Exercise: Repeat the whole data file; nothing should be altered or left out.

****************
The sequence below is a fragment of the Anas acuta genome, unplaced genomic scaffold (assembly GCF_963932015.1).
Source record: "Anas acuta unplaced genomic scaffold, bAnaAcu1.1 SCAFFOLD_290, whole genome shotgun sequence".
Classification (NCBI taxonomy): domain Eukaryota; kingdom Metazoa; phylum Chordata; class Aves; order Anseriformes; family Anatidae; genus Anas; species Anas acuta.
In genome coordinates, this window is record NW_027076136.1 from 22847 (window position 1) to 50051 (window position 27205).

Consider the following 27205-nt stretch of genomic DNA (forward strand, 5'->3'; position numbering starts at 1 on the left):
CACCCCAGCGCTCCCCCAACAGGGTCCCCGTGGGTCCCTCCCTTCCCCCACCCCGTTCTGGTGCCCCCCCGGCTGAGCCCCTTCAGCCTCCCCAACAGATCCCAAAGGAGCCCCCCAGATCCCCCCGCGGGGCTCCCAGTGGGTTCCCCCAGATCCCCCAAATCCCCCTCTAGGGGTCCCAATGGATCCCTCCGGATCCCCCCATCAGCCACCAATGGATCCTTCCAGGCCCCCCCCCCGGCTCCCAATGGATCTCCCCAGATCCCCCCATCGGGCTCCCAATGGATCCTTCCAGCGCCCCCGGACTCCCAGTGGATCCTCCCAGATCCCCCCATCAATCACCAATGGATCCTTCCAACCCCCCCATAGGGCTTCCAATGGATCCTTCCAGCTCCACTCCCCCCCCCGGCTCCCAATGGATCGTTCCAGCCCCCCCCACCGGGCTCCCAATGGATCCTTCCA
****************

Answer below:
The sequence below is a fragment of the Anas acuta genome, unplaced genomic scaffold (assembly GCF_963932015.1).
Source record: "Anas acuta unplaced genomic scaffold, bAnaAcu1.1 SCAFFOLD_290, whole genome shotgun sequence".
Classification (NCBI taxonomy): domain Eukaryota; kingdom Metazoa; phylum Chordata; class Aves; order Anseriformes; family Anatidae; genus Anas; species Anas acuta.
In genome coordinates, this window is record NW_027076136.1 from 22847 (window position 1) to 50051 (window position 27205).

Consider the following 27205-nt stretch of genomic DNA (forward strand, 5'->3'; position numbering starts at 1 on the left):
CACCCCAGCGCTCCCCCAACAGGGTCCCCGTGGGTCCCTCCCTTCCCCCACCCCGTTCTGGTGCCCCCCCGGCTGAGCCCCTTCAGCCTCCCCAACAGATCCCAAAGGAGCCCCCCAGATCCCCCCGCGGGGCTCCCAGTGGGTTCCCCCAGATCCCCCAAATCCCCCTCTAGGGGTCCCAATGGATCCCTCCGGATCCCCCCATCAGCCACCAATGGATCCTTCCAGGCCCCCCCCCCGGCTCCCAATGGATCTCCCCAGATCCCCCCATCGGGCTCCCAATGGATCCTTCCAGCGCCCCCGGACTCCCAGTGGATCCTCCCAGATCCCCCCATCAATCACCAATGGATCCTTCCAACCCCCCCATAGGGCTTCCAATGGATCCTTCCAGCTCCACTCCCCCCCCCGGCTCCCAATGGATCGTTCCAGCCCCCCCCACCGGGCTCCCAATGGATCCTTCCA